How Are Different Pitches Produced?

The Length Of The Vocal Folds Affects The Pitch

True vocal folds are shorter and thicker at low pitches, and longer at high pitches. If we want to sing a higher pitch, the vocal folds need to elongate.

The vibratory frequency of middle c is 261,6 Hz, which means that to be able to sing that particular pitch the true vocal folds need to vibrate 261,6 times per one second. When we sing an octave higher, the vibratory frequency doubles: now the true vocal folds need to be able to vibrate 523,3 times during one second.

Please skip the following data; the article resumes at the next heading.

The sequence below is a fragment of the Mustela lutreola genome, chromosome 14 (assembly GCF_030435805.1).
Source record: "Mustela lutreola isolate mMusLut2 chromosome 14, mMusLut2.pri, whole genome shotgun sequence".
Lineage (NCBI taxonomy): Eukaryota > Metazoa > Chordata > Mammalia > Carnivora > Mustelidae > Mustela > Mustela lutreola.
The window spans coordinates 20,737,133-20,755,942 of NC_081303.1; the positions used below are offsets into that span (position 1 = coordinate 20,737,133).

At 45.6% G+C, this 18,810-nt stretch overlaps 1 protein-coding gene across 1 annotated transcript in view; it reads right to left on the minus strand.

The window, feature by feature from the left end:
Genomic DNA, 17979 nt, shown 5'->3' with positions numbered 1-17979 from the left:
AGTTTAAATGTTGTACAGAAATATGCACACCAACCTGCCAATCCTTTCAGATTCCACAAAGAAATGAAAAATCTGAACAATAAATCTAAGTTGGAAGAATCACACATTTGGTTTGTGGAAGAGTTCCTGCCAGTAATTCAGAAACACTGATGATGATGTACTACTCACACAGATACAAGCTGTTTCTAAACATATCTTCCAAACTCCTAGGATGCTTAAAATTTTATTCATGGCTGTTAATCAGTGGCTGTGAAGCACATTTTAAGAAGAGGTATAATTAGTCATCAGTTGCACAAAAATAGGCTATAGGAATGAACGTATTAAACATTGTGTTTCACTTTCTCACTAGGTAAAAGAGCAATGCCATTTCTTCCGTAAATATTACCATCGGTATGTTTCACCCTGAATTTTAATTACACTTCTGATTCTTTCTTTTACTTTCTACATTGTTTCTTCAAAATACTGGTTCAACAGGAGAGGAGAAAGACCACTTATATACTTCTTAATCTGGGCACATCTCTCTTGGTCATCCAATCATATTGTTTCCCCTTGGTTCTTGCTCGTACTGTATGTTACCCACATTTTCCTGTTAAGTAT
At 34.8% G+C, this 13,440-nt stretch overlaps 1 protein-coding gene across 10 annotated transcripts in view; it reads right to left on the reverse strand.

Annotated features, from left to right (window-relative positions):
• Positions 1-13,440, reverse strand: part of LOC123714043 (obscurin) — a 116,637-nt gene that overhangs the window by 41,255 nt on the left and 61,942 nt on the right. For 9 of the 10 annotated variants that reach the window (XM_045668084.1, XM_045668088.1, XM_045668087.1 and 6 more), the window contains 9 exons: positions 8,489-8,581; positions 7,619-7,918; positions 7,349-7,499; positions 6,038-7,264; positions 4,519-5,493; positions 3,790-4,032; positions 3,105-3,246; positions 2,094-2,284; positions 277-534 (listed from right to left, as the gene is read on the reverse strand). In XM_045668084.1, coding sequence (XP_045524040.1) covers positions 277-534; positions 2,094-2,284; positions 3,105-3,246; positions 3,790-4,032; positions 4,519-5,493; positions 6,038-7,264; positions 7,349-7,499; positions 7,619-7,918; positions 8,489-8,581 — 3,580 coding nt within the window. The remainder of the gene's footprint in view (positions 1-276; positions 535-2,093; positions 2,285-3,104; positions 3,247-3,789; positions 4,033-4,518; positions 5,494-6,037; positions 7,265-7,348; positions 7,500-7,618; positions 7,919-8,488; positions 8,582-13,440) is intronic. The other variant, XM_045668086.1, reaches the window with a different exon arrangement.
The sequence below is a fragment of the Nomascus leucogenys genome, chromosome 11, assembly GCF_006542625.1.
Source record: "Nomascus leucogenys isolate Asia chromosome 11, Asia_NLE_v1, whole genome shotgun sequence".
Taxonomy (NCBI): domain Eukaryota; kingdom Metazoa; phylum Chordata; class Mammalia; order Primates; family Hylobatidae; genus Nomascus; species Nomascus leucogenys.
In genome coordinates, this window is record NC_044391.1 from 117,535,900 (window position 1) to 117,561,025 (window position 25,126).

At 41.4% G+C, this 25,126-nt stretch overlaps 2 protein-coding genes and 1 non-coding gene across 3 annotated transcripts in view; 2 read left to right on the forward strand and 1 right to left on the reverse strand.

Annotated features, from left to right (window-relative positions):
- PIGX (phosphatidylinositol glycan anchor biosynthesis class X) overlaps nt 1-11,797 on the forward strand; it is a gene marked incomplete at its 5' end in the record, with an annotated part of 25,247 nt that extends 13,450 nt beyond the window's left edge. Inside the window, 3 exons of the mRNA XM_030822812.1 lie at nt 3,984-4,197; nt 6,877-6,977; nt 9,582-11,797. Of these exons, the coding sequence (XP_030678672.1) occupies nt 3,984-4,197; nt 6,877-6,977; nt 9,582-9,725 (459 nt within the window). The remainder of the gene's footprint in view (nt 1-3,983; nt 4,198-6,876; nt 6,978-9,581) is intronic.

The true vocal folds vibrate slower on low pitches, and faster on high pitches.

The Air Flow Changes With The Pitch

The higher we sing, the faster the vibration of the vocal folds is. What does this mean in terms of breathing? The air flow needs to be able to rapidly adjust to changing pitches when we sing, as higher pitches often require less breath, depending on the singing style we use.

The Larynx Moves With The Pitch

The larynx needs to be free to move up and down when singing different pitches. The larynx rises when singing higher and lowers when singing lower. The tongue affects the movement of the larynx.